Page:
According to an article that appeared in Salon magazine, recreation inside the so-called Green Zone, which functions sort of like the First Circle, party-going peaks for soldiers, journalists, and non-governmental workers. The two hottest spots are The OGA Bar–OGA means Other Governmental Agency and implies CIA–and The Green Zone Cafe. The article does not make note of snacks, but I imagine they are provided perhaps during a Happy Hour.
For some odd reason, I confused the title of that John Lennon chestnut, “How I Won the War,” with, “What Did You Do During the War, Daddy?” But never mind. The point is this: Twenty years from now when our children and grandchildren ask us what we did during the Iraq war what will those us not in the military be able to say to them?
It’s taking the time to savor the taste of different salts. Salt is fascinating in many ways. For one thing, it was during its era used as a commodity and became the foundation of many great fortunes. And now: its taste is based on texture and shape rather than specific flavor. There is a stigma associated with salt: high blood pressure and heart disease. But what’s fact and what’s fiction?
So much has changed since the fall of the twin towers and the war of and on terrorism commenced more openly and with greater vigor than at any time since the anarchist movement described wonderfully by Joseph Conrad in “The Secret Agent.” And the ways we live our lives have of course changed, too. Why, I can still remember that before the attacks how I had no more of an inkling about the delicious and varied tastes of cheese.
But now, seeing the world we live in, I recognize, it’s fair to say, the value of a good Roquefort better. It’s not just the Roquefort. Living near one of the country’s best cheese shops, I have the opportunity to taste and peruse cheeses from all over the world. And recently, nibbling a rare, cave-aged Gruyere from the cellar of Rolf Beeler, I was able if not to forget the dangers and risks of war then at least to dim my awareness of them. Isn’t that a gift only cheese can bestow?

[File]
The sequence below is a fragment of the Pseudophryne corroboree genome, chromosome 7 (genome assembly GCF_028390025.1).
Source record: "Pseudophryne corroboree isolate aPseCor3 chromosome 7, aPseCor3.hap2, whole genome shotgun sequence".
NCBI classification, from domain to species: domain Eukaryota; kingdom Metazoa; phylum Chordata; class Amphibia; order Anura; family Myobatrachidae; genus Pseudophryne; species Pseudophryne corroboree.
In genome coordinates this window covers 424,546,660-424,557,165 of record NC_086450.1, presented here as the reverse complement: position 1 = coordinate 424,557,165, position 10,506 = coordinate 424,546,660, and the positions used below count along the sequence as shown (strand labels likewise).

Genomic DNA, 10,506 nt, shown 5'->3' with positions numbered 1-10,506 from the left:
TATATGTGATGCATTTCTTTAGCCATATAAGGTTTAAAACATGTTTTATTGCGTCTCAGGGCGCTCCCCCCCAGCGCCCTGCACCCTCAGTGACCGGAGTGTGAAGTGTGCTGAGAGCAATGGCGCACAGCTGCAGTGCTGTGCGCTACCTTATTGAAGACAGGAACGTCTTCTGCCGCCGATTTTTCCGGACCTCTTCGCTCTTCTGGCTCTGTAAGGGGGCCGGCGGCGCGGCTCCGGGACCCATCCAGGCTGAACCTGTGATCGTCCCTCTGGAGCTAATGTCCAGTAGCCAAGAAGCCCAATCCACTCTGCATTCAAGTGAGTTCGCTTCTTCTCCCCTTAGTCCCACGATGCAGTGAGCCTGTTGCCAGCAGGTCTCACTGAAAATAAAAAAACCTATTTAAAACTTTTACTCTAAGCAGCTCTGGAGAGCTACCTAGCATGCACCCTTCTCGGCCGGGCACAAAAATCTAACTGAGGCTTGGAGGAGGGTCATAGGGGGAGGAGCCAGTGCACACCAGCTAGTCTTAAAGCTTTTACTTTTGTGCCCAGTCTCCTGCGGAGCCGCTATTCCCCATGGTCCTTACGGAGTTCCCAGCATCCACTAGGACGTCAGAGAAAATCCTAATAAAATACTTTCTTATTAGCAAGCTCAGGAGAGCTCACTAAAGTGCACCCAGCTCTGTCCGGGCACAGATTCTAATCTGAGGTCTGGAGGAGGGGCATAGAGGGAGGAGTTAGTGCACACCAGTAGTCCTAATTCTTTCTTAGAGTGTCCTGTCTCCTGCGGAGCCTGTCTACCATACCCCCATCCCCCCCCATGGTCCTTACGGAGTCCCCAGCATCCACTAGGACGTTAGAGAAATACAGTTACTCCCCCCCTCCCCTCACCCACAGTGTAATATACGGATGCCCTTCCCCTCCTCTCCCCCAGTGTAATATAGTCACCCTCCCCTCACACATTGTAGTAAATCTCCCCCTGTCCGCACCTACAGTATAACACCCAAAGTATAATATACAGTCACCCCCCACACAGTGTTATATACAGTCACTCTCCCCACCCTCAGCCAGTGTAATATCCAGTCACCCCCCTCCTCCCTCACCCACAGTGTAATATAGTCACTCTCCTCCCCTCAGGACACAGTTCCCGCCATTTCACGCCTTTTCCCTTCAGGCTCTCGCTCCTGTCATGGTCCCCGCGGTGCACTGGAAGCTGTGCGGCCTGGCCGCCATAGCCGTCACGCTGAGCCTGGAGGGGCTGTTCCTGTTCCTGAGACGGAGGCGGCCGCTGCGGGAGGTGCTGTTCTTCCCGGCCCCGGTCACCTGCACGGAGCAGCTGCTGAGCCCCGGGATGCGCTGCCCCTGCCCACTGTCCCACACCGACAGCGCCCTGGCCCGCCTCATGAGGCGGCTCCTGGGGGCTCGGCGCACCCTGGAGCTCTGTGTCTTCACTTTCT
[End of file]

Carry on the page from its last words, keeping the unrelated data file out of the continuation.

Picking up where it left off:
There are so many things we can all be doing to bring about peace. Recently, I saw that a “National Franchise” is gearing up to start its campaign: Support Our Soups. I think personally that this is one terrific idea. You go in, buy a soup. Each one is made with organic, seasonal vegetables, according to Fair Trade guidelines, and for every dollar you spend, they send five cents to a different cause.
This month it’s helping kids with webbed feet who need surgery, who knows what next month will bring? What I love about the program is the way in which the better things in life are well-integrated: Kids, Soup, Farmers. There are simply not enough links between eating well and helping those less fortunate, those pitiable souls who cannot afford to shop for organic food. But if as consumers we urge companies to act responsibly then for sure a movement is going to be afoot.
What are each one of us doing to help bring about global harmony? Every four years, people get galvanized about the Presidential elections, but on a day to day basis wouldn’t you agree that there’s so much more we can do? I’m going to buy more soup. But what are you doing? What food items are you putting in your reusable, environmentally low-impact bag that further the causes of peace?
I heard that Whole Foods is opening in Baghdad. Any truth to that rumor? Personally, I think it would be pretty cool. Has anyone else heard about this?